Errors in qubits causes qubits to change their state, which is bad for reproducible science. A single bit flip over the course of a trial of an algorithm will lead to an incorrect result. Before the quantum supremacy experiment was performed, the Google lab worked on building low-error quantum gates. On average, the error for an individual gate used in the experiment is around half a percent, meaning that for every 200 trials, there is expected to be a single error. Clearly, there is still more work to be done to reduce the error of quantum gates, but this error was good enough to perform the experiment and achieve accurate results.

Using their accurate gates, the Google experiment was designed to show that quantum computers can run certain computations faster than a classical computer. From a small set of quantum gates, the scientists created random configurations of around one thousand gates. This is similar to a monkey writing random code on the quantum computer for each trial. The scientists then ran the randomly configured quantum computer and recorded the results. They then simulated the results of the quantum circuit on a (non-quantum) supercomputer, verified them, and compared runtimes between the quantum circuit and the simulated circuit. It is very difficult for a non-quantum computer to simulate these random quantum circuits since there is not any structure to exploit, so the non-quantum computer ran much slower than the quantum computer. In fact, as the number of gates grew, the simulation problem became exponentially more time consuming for a non-quantum computer.

Implications: Why is this Experiment Important?

This experiment was important for the field of quantum computing since it showed that a 54-qubit quantum computer could work with reasonably low error. More qubits in the computer means that more complex systems can be modeled. In the case of the Google computer, there are around 10 quadrillion possible configurations of qubits! Also, the fact that such a large computer works shows the robustness of quantum mechanics. The Google team ran into no unexpected physics that prohibited the project from working. Therefore, in the future, it should be possible to build even bigger and more complex quantum computers. The computer used in this experiment can be used in other fields where simulations often help advance the science, such as physics and quantum chemistry. For example, this quantum computer could be used to model the structure of molecules, which is difficult and computationally expensive on regular computers. There are also proposed applications of quantum computing in finance, healthcare, and computer science, where processors similar to Sycamore could be used. For example, quantum computing could help speed up calculations to optimize the selection of a portfolio of financial assets. Also, the quantum computer developed by Google can be used to create certifiably random numbers. This contrasts with most random number generators that are pseudorandom, meaning they could be predicted given certain information. True randomness is important for computer science applications. For example, in cryptography, randomness is used to generate encryption keys. The more random the numbers, the more secure the system.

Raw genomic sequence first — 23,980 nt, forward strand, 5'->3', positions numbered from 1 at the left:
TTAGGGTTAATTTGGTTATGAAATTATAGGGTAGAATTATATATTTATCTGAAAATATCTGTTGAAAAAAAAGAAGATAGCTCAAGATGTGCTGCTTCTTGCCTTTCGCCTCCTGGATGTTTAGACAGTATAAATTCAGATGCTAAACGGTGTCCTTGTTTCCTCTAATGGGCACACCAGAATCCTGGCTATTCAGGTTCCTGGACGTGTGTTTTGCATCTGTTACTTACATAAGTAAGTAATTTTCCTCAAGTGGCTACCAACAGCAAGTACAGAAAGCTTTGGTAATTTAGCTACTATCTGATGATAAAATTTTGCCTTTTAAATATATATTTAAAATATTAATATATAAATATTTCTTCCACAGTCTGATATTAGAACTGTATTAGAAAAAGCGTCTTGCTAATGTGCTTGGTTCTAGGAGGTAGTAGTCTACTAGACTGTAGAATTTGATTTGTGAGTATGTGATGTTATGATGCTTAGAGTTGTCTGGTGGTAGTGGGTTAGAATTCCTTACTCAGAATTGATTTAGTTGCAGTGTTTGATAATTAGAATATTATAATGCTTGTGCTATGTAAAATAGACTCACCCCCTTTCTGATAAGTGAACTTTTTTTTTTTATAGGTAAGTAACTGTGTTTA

Controversy: IBM and Quantum Supremacy

Although nobody can deny the difficulty of the Google experiment and the scientific value of the results, there is some controversy about how much of a speedup the quantum computer has over a normal supercomputer. Google claimed that their experiment would take a supercomputer 10,000 years to run. However, IBM, another leader in the quantum computing space wrote that they would be able to perform the experiment in two or three days using their Oak Ridge Summit supercomputer. IBM stated that the experiment did not achieve quantum supremacy because it would still be possible to simulate it on a supercomputer in a few days. At the end of the day, lots of the controversy around the experiment revolves around how to define “quantum supremacy.” However, as one adds more qubits, the computations would get exponentially more difficult and would largely be impossible to simulate on a non-quantum supercomputer, meaning that even if IBM can simulate the 54-qubit processor, it would be almost impossible for them to simulate a 75-qubit or 100-qubit processor.

Looking to the Future

In conclusion, we can see that this experiment is a first step in building quantum computers that are better at certain tasks than regular supercomputers. The field of quantum computing is still young, but this experiment shows promise for the future. The field is growing at a fast rate and there will be more exciting advancements in the coming years.